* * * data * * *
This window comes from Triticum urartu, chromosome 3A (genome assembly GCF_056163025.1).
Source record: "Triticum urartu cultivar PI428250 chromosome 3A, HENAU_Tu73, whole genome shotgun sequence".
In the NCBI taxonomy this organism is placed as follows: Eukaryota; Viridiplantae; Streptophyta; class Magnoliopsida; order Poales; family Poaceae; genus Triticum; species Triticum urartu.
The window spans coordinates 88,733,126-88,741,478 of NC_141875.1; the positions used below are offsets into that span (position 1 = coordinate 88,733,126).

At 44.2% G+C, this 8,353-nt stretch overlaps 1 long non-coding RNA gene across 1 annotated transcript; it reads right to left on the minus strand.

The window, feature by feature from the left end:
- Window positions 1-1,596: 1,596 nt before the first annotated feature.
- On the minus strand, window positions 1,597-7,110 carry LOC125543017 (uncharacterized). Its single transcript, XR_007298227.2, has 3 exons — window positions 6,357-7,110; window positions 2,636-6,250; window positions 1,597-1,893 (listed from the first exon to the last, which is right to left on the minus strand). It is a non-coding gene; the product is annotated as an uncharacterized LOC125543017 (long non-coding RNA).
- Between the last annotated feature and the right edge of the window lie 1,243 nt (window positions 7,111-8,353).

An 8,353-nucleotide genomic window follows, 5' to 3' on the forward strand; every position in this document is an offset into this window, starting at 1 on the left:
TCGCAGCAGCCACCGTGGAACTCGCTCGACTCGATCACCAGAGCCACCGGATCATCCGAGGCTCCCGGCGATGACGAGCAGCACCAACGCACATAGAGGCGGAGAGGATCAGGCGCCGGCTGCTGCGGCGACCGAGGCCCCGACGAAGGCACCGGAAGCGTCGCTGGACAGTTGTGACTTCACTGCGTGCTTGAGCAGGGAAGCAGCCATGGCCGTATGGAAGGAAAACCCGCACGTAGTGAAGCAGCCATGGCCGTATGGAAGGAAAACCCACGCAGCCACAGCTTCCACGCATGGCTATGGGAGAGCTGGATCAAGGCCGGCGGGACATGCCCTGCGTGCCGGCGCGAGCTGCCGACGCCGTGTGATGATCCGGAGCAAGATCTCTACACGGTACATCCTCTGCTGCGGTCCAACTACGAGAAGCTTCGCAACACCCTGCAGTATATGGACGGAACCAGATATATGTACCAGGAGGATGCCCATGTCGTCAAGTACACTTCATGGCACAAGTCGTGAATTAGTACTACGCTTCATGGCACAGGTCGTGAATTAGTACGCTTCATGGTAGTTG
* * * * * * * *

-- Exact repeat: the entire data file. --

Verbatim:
This window comes from Triticum urartu, chromosome 3A (genome assembly GCF_056163025.1).
Source record: "Triticum urartu cultivar PI428250 chromosome 3A, HENAU_Tu73, whole genome shotgun sequence".
In the NCBI taxonomy this organism is placed as follows: Eukaryota; Viridiplantae; Streptophyta; class Magnoliopsida; order Poales; family Poaceae; genus Triticum; species Triticum urartu.
The window spans coordinates 88,733,126-88,741,478 of NC_141875.1; the positions used below are offsets into that span (position 1 = coordinate 88,733,126).

At 44.2% G+C, this 8,353-nt stretch overlaps 1 long non-coding RNA gene across 1 annotated transcript; it reads right to left on the minus strand.

The window, feature by feature from the left end:
- Window positions 1-1,596: 1,596 nt before the first annotated feature.
- On the minus strand, window positions 1,597-7,110 carry LOC125543017 (uncharacterized). Its single transcript, XR_007298227.2, has 3 exons — window positions 6,357-7,110; window positions 2,636-6,250; window positions 1,597-1,893 (listed from the first exon to the last, which is right to left on the minus strand). It is a non-coding gene; the product is annotated as an uncharacterized LOC125543017 (long non-coding RNA).
- Between the last annotated feature and the right edge of the window lie 1,243 nt (window positions 7,111-8,353).

An 8,353-nucleotide genomic window follows, 5' to 3' on the forward strand; every position in this document is an offset into this window, starting at 1 on the left:
TCGCAGCAGCCACCGTGGAACTCGCTCGACTCGATCACCAGAGCCACCGGATCATCCGAGGCTCCCGGCGATGACGAGCAGCACCAACGCACATAGAGGCGGAGAGGATCAGGCGCCGGCTGCTGCGGCGACCGAGGCCCCGACGAAGGCACCGGAAGCGTCGCTGGACAGTTGTGACTTCACTGCGTGCTTGAGCAGGGAAGCAGCCATGGCCGTATGGAAGGAAAACCCGCACGTAGTGAAGCAGCCATGGCCGTATGGAAGGAAAACCCACGCAGCCACAGCTTCCACGCATGGCTATGGGAGAGCTGGATCAAGGCCGGCGGGACATGCCCTGCGTGCCGGCGCGAGCTGCCGACGCCGTGTGATGATCCGGAGCAAGATCTCTACACGGTACATCCTCTGCTGCGGTCCAACTACGAGAAGCTTCGCAACACCCTGCAGTATATGGACGGAACCAGATATATGTACCAGGAGGATGCCCATGTCGTCAAGTACACTTCATGGCACAAGTCGTGAATTAGTACTACGCTTCATGGCACAGGTCGTGAATTAGTACGCTTCATGGTAGTTG